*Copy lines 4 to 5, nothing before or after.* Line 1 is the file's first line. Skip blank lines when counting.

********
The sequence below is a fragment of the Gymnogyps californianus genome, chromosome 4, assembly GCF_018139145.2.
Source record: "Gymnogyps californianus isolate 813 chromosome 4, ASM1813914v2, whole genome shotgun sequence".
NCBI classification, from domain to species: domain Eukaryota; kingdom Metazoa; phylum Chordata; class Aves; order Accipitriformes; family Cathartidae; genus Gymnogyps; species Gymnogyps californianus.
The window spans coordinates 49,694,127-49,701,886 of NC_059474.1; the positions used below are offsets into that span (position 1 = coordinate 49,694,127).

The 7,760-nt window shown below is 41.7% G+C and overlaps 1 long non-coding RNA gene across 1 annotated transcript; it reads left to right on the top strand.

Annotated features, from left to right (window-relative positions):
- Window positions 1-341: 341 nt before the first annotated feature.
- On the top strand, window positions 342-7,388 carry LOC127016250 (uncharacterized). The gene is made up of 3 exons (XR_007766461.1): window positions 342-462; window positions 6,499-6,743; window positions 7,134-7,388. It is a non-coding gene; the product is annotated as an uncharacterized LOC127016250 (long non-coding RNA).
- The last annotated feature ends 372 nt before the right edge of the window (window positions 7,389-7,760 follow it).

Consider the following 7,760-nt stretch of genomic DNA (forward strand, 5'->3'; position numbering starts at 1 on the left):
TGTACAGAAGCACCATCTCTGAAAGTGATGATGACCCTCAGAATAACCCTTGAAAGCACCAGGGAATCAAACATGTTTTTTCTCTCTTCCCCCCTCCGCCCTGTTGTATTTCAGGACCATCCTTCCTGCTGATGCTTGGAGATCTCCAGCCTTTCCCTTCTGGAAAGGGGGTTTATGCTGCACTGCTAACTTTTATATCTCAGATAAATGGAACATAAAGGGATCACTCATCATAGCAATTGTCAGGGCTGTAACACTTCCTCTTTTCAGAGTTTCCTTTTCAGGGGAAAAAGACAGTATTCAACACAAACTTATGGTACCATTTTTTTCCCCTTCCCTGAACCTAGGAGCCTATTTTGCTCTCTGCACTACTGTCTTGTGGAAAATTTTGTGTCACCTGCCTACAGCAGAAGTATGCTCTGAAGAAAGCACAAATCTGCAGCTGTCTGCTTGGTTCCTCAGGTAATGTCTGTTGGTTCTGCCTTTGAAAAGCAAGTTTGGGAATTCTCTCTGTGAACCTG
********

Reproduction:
The window spans coordinates 49,694,127-49,701,886 of NC_059474.1; the positions used below are offsets into that span (position 1 = coordinate 49,694,127).

The 7,760-nt window shown below is 41.7% G+C and overlaps 1 long non-coding RNA gene across 1 annotated transcript; it reads left to right on the top strand.